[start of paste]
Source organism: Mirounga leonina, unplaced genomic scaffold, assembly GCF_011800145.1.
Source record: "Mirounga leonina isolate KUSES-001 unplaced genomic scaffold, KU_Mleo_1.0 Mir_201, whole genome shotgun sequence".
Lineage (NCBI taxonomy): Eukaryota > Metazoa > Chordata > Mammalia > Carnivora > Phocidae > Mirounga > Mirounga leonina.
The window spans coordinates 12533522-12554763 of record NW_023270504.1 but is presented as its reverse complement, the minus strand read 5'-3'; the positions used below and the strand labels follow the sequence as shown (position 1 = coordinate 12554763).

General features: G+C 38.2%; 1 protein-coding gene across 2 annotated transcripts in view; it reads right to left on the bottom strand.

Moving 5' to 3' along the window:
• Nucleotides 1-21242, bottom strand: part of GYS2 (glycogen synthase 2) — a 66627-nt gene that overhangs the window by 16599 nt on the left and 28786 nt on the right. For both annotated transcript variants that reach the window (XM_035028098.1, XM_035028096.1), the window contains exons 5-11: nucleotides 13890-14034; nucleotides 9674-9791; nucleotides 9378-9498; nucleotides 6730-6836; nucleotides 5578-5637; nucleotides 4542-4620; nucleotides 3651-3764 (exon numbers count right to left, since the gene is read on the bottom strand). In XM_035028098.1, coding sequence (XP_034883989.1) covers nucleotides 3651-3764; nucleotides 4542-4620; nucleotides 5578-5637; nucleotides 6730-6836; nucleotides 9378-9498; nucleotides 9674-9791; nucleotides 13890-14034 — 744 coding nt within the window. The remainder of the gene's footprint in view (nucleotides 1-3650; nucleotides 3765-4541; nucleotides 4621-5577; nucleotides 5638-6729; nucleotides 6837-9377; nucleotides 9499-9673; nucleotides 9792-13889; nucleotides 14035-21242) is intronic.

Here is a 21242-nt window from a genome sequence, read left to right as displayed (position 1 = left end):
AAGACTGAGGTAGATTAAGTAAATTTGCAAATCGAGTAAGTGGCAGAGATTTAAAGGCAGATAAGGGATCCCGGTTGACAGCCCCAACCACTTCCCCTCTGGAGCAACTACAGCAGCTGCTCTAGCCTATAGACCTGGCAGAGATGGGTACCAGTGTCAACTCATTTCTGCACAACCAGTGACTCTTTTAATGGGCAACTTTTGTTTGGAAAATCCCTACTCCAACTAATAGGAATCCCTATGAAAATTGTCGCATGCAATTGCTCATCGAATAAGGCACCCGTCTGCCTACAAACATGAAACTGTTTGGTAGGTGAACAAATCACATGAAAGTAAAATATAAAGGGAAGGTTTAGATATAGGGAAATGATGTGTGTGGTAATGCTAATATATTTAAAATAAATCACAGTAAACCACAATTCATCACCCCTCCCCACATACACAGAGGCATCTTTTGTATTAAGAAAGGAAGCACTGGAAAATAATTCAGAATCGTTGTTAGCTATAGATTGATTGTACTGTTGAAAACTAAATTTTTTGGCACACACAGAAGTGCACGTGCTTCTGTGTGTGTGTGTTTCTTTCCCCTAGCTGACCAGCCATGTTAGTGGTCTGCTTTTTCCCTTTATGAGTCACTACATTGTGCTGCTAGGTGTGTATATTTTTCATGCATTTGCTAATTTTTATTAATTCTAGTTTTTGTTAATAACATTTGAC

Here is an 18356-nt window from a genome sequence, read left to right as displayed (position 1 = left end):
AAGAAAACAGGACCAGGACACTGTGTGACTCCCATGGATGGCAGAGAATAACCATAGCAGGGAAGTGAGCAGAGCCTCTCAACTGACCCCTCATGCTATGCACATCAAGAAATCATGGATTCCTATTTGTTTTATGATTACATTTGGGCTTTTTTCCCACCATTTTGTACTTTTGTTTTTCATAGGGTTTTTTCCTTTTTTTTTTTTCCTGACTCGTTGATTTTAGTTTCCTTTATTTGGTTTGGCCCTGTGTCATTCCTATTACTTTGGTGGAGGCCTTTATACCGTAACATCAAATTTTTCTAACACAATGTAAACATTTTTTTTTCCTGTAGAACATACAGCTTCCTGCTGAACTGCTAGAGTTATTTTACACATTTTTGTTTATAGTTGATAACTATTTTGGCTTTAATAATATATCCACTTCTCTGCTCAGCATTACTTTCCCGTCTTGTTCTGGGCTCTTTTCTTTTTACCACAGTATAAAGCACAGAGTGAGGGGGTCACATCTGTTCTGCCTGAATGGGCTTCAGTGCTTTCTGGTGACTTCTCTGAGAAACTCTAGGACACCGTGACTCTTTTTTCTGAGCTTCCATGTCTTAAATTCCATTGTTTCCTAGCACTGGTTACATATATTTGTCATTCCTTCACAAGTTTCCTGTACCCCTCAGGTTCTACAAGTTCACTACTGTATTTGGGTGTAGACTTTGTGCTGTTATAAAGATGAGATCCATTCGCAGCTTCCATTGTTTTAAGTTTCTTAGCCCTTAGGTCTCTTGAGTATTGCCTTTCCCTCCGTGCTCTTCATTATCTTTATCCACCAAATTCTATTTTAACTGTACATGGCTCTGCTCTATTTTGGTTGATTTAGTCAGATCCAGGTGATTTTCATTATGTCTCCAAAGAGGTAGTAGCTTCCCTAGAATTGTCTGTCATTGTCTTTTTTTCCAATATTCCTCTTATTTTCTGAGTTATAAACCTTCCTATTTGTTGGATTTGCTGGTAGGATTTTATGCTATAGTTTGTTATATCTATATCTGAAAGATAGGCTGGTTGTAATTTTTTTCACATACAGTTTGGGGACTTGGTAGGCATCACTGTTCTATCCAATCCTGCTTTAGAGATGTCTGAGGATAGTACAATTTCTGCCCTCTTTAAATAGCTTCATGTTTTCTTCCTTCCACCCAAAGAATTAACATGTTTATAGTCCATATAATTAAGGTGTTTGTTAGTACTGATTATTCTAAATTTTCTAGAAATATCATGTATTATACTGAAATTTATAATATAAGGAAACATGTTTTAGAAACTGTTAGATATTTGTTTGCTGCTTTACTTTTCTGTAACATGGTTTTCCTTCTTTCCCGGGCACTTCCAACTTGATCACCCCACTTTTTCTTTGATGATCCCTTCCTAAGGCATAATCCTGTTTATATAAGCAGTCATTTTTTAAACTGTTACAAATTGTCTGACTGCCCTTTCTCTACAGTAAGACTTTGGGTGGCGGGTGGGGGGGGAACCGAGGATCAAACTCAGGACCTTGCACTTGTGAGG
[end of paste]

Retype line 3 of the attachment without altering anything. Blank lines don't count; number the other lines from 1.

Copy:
Lineage (NCBI taxonomy): Eukaryota > Metazoa > Chordata > Mammalia > Carnivora > Phocidae > Mirounga > Mirounga leonina.